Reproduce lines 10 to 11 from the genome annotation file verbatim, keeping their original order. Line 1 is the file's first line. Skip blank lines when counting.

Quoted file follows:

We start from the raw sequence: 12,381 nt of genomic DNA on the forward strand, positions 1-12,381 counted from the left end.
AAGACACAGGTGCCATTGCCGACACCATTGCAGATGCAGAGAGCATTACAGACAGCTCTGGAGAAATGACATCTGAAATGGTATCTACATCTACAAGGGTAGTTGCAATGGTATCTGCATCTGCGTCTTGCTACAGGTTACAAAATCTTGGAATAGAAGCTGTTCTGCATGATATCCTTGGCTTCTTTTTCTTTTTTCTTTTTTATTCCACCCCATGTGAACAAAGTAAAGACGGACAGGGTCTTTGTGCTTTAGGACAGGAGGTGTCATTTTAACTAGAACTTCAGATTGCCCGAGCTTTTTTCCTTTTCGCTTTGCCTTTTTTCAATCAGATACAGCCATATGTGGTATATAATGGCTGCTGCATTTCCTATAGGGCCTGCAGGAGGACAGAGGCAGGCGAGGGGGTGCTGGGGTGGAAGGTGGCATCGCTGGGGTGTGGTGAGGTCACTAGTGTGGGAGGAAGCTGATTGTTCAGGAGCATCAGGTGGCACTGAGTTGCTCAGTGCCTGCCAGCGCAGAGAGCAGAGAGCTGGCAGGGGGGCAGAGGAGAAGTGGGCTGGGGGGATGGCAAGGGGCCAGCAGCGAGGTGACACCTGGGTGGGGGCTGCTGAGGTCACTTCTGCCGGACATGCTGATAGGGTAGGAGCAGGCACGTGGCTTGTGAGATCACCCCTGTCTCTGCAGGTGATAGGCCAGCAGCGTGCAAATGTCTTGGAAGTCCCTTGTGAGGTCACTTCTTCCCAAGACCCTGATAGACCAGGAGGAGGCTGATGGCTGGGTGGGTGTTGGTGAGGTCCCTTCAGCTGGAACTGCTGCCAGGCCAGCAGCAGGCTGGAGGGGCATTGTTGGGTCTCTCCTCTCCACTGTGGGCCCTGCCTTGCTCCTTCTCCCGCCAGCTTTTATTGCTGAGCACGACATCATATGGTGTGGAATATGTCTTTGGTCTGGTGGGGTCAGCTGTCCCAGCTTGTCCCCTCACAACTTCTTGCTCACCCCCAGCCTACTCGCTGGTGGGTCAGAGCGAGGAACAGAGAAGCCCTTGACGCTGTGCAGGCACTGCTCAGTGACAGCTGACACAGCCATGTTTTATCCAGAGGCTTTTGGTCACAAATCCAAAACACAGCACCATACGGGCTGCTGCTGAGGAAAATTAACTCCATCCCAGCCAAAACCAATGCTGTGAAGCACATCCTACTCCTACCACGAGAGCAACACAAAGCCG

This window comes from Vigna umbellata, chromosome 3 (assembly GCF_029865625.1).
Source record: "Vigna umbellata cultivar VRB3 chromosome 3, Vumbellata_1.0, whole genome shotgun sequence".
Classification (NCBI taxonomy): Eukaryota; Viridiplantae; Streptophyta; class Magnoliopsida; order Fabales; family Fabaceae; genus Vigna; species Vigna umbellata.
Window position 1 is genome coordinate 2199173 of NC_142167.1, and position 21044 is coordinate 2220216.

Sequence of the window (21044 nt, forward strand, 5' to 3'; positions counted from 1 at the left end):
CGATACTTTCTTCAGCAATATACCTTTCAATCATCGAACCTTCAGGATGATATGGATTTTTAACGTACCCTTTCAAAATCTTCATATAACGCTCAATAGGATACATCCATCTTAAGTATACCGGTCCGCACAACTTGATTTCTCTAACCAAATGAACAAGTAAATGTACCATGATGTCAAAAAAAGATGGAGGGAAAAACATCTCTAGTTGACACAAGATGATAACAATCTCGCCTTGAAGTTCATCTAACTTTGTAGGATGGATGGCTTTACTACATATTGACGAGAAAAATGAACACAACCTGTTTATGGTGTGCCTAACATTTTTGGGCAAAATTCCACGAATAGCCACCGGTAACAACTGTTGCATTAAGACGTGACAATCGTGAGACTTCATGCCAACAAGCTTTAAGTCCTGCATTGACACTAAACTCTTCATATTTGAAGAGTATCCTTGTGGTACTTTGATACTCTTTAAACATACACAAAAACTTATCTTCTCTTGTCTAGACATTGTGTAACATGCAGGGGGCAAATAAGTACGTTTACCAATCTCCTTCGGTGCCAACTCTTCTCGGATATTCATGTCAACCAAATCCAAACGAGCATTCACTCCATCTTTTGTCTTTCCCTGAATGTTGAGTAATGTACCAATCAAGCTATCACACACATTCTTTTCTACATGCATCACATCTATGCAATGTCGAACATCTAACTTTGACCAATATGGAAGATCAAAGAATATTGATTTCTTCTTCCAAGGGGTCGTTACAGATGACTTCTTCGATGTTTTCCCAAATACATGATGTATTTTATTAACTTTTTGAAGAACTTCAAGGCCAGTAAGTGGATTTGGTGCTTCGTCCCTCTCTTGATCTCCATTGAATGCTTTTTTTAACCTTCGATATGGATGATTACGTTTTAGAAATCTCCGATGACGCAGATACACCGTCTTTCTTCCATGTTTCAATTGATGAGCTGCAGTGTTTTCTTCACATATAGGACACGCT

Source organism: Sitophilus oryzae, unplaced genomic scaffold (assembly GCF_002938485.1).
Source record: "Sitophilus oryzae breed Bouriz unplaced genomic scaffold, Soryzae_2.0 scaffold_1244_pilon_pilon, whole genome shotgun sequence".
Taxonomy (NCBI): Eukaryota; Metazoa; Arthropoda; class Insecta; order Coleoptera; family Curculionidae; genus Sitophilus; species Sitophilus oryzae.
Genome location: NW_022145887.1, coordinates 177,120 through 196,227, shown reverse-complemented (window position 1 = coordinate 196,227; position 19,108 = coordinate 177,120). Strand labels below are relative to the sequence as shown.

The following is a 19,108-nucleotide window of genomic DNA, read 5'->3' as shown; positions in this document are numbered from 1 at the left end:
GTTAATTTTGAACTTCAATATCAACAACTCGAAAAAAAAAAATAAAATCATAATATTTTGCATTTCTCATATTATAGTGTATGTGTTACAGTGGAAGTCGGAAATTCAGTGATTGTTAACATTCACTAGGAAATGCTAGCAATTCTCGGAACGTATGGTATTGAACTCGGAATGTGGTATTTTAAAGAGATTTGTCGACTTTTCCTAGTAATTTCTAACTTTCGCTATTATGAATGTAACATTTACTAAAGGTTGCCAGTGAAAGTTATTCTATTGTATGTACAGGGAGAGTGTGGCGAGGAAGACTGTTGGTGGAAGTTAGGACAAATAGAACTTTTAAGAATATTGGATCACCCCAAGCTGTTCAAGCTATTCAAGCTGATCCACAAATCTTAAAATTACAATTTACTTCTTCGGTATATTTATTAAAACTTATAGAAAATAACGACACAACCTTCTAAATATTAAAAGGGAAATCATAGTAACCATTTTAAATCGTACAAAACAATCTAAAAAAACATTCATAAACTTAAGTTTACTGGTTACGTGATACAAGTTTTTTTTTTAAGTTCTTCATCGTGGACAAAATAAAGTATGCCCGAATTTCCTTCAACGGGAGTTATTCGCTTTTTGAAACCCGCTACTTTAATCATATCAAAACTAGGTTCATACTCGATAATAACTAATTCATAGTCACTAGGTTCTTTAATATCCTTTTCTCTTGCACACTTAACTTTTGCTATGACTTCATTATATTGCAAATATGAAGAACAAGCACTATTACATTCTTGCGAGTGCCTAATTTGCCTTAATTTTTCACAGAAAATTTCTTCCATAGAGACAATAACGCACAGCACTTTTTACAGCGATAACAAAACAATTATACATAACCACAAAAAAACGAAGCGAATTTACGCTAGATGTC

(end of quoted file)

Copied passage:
Source record: "Sitophilus oryzae breed Bouriz unplaced genomic scaffold, Soryzae_2.0 scaffold_1244_pilon_pilon, whole genome shotgun sequence".
Taxonomy (NCBI): Eukaryota; Metazoa; Arthropoda; class Insecta; order Coleoptera; family Curculionidae; genus Sitophilus; species Sitophilus oryzae.